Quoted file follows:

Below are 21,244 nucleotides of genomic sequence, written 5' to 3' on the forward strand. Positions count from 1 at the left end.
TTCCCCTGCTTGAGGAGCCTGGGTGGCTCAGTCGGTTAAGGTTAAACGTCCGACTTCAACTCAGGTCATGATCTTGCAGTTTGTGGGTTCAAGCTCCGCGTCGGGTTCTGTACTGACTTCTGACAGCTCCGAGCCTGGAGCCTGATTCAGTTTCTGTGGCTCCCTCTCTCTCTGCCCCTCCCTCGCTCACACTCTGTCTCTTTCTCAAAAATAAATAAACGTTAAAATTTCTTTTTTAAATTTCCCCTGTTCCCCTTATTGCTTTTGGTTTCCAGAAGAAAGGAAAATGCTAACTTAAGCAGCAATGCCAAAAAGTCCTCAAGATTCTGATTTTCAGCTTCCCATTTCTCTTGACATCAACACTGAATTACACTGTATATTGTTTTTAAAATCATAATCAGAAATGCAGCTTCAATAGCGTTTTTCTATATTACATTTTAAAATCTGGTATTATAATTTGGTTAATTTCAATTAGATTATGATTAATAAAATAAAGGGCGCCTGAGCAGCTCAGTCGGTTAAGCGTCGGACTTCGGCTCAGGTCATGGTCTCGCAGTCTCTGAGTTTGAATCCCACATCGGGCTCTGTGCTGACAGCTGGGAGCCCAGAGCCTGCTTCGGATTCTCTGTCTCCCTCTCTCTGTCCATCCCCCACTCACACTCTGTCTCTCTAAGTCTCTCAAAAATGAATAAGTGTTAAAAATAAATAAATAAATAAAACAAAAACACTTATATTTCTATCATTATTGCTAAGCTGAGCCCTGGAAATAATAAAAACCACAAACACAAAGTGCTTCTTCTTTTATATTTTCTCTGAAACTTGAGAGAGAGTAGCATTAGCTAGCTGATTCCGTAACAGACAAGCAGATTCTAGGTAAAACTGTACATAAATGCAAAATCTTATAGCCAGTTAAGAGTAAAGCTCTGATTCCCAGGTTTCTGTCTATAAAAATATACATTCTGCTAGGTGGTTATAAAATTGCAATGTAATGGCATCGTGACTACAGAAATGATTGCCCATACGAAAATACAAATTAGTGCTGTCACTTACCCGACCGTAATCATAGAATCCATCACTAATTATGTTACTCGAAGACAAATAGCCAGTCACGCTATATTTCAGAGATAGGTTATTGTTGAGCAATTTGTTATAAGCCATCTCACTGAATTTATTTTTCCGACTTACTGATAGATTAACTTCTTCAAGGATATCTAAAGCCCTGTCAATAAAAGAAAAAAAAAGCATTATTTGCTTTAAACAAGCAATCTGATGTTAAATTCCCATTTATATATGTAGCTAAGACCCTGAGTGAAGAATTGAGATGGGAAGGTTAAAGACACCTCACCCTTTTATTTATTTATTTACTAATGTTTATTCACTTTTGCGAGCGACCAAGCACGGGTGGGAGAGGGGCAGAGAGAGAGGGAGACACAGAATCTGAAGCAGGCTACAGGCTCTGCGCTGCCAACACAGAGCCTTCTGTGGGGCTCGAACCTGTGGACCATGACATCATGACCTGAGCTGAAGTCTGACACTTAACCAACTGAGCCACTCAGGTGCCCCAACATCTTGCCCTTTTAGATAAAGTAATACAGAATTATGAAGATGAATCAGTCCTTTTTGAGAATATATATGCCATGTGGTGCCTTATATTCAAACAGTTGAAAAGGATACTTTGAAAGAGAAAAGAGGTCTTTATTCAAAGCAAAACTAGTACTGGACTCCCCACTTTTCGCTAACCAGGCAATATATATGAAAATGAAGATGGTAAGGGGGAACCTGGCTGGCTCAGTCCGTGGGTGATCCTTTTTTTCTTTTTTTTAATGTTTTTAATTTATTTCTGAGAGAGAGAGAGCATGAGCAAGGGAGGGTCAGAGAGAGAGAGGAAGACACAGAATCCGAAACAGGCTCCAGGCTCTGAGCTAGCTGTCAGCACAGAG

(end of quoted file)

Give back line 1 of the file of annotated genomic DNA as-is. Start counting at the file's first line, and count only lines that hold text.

Below are 21,244 nucleotides of genomic sequence, written 5' to 3' on the forward strand. Positions count from 1 at the left end.